From the Commandant: Leadership

Written by Coast Guard Commandant Adm. Paul Zukunft.

U.S. Coast Guard photo by Petty Officer 2nd Class Patrick Kelley.

U.S. Coast Guard photo by Petty Officer 2nd Class Patrick Kelley.

Ringing in the New Year, I encouraged you to reflect on leadership. We rely on cutters, boats and aircraft to operate offshore and abroad, but it is you, the men and women of the U.S. Coast Guard, who deliver the true value to the Nation. Our Duty to People requires a continued demonstration of moral courage and a commitment to a safe, inclusive and respectful workplace. You lead by living the Core Values of Honor, Respect and Devotion to Duty. But, as a member of this organization, you must not only become a leader, you must grow the next generation of leaders as well.

As part of your continued reflection on leadership in 2015 and beyond, I am sharing with you a few fundamentals I have adopted over the years that enable me to lead through challenges and identify opportunities as your Commandant. As you consider these and your role as a leader, I hope you are inspired to draft a leadership philosophy of your own.

Know your purpose.

To lead, you must know who you are. What gives you purpose, energy and passion? My purpose is Service to Nation. It is the common thread that binds me to the country I serve and the communities in which I have lived. Purpose is the force that aligns your personal honor and integrity to the vision and Core Values of your organization. Take time every day to refocus your energy. Consider how you are contributing to something greater than yourself. Become the kind of authentic leader who inspires others to find their calling – to become great leaders in their own right.

Standards matter.

There is a distinction between honor and loyalty that we must all recognize. They can be complimentary; however honor must come first. When faced with a dilemma, ask yourself if your decision is consistent with your values and the values of your organization. If it isn’t – don’t go there. Upholding standards is a hallmark of military service – they transcend rank or position. The standards you walk past are the standards you accept, on or off duty. As a leader, my greatest concern is being surrounded by a team of “yes” people who lack the courage to act.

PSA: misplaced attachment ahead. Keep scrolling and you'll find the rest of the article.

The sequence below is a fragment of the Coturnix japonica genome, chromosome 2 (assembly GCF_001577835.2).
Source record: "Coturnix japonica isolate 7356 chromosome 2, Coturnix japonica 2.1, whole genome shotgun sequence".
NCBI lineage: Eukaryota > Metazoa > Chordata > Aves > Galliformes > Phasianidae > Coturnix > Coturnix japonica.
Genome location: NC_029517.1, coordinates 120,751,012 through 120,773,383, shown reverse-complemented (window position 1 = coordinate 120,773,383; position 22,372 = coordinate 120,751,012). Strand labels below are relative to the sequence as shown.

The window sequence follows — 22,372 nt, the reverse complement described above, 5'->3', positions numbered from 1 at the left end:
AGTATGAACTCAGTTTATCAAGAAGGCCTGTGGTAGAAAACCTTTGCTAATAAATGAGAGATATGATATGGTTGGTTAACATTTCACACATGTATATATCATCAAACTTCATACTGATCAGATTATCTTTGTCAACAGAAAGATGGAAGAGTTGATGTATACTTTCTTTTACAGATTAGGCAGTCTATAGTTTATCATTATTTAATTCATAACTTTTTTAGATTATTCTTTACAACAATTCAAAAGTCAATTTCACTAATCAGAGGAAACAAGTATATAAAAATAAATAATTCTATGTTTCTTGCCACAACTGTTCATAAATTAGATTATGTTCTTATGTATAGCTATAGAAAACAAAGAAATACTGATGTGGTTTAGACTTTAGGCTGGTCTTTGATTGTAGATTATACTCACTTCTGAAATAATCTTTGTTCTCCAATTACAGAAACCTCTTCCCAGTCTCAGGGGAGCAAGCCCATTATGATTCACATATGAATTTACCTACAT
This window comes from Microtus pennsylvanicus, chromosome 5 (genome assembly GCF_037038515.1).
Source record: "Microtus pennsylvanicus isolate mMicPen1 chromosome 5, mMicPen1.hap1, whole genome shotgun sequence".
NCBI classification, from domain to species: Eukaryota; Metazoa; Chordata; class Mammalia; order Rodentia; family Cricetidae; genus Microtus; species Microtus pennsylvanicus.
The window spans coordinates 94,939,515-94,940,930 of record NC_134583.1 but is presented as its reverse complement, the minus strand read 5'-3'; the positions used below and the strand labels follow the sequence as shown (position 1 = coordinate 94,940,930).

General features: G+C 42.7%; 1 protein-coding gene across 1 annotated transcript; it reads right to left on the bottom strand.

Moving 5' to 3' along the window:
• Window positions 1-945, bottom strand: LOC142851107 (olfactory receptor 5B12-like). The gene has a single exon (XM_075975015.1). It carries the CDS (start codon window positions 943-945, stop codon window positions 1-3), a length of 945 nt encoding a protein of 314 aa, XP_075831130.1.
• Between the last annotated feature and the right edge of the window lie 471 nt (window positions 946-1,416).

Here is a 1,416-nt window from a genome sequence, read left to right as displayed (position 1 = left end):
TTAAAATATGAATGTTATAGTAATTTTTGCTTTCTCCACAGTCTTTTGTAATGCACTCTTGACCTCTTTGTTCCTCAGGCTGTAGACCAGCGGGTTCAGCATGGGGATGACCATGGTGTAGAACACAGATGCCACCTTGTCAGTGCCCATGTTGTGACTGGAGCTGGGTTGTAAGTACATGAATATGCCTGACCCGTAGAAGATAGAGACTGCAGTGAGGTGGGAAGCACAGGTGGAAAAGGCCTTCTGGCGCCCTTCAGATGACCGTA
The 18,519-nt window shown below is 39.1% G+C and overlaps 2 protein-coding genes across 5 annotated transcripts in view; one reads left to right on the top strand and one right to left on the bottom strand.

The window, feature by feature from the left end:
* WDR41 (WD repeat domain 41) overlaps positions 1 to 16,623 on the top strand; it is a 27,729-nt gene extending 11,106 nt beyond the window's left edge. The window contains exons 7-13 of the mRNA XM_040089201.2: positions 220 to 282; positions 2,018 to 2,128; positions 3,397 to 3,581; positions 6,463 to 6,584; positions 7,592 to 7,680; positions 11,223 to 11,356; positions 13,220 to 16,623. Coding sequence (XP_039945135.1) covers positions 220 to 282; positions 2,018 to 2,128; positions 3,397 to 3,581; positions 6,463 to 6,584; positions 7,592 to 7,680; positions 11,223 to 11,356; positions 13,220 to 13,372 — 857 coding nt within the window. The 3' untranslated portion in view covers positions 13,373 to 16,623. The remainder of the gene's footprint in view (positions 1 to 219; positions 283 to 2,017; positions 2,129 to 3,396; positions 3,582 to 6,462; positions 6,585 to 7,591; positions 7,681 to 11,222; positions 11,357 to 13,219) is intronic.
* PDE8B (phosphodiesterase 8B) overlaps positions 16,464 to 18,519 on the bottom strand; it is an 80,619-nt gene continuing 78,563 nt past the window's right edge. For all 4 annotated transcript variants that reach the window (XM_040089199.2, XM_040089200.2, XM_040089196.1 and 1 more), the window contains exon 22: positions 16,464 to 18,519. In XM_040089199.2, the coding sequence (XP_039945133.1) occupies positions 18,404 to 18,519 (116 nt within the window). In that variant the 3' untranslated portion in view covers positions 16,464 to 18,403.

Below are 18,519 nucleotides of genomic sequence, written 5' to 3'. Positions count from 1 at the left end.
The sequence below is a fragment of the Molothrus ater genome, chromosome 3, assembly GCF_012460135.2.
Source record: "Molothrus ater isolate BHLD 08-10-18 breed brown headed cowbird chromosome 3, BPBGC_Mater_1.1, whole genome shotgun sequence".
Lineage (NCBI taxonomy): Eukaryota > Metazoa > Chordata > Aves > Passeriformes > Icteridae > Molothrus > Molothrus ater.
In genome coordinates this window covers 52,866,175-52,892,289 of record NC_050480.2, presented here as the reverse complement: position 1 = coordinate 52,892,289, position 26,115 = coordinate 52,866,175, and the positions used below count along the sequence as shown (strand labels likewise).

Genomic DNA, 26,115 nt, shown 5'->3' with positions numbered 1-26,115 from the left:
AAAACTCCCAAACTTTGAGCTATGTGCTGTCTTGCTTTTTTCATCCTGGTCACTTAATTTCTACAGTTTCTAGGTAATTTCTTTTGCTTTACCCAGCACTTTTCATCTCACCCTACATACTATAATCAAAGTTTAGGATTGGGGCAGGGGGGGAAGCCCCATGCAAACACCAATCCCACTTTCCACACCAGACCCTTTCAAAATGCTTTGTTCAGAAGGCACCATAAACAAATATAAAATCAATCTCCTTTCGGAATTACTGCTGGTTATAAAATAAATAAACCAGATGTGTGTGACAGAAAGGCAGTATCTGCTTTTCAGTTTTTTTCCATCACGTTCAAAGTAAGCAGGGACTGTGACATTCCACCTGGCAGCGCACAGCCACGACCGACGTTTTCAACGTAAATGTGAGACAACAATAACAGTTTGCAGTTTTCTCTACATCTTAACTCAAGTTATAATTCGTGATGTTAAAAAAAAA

Most mistakes are recoverable and leaders have a responsibility to use teachable moments to develop their people. However, departures from core values cannot be tolerated; this is an important distinction leaders at all levels must understand. The interwoven and enduring strands of Honor, Respect and Devotion to Duty remain paramount for service in the Coast Guard; that is my “bright line” that shall not be crossed. Your decisions and behavior create the culture in which those you lead will live and work. You are the critical link.

Trust and empower your people.

You may find yourself in a situation where you don’t have all the answers or the right information. As a leader, you can’t place all decisions squarely on your shoulders; this weight will drag you to your knees. Good ideas, the right solution and the way forward come from all levels of the organization; actively seek out these ideas and empower people to come forward. Enable diverse teams to connect and challenge them to exceed your expectations. Communicate your vision clearly and promote accountability that teaches and inspires. Open, honest communication is central to empowerment which in turn helps teams reach their potential. I am continuously humbled by the talent of the people around me. It is imperative you know what drives and motivates your people; integrate the natural skills and hidden talents of your people to drive mission success.

Take decisive action.

A bias for action is one of the foundational attributes I learned at the most junior level of command. In taking action, embrace the three knows: know your mission, know your people and know when to say “no.” Knowing your mission won’t happen over night; it requires a bit of homework and dedication to the task at hand. Knowing your people takes time and personal commitment. Knowing when to say “no” can be the hardest of all. Situations evolve and we must adapt swiftly; as a leader your decision-making will be tested. Be bold and take appropriate risks; there is room for honest mistakes. You may have a great plan, but it’s okay if your plan doesn’t survive the day. Learn, adapt and execute your mission.

Tags: , , ,

Leave a Reply

You must be logged in to post a comment.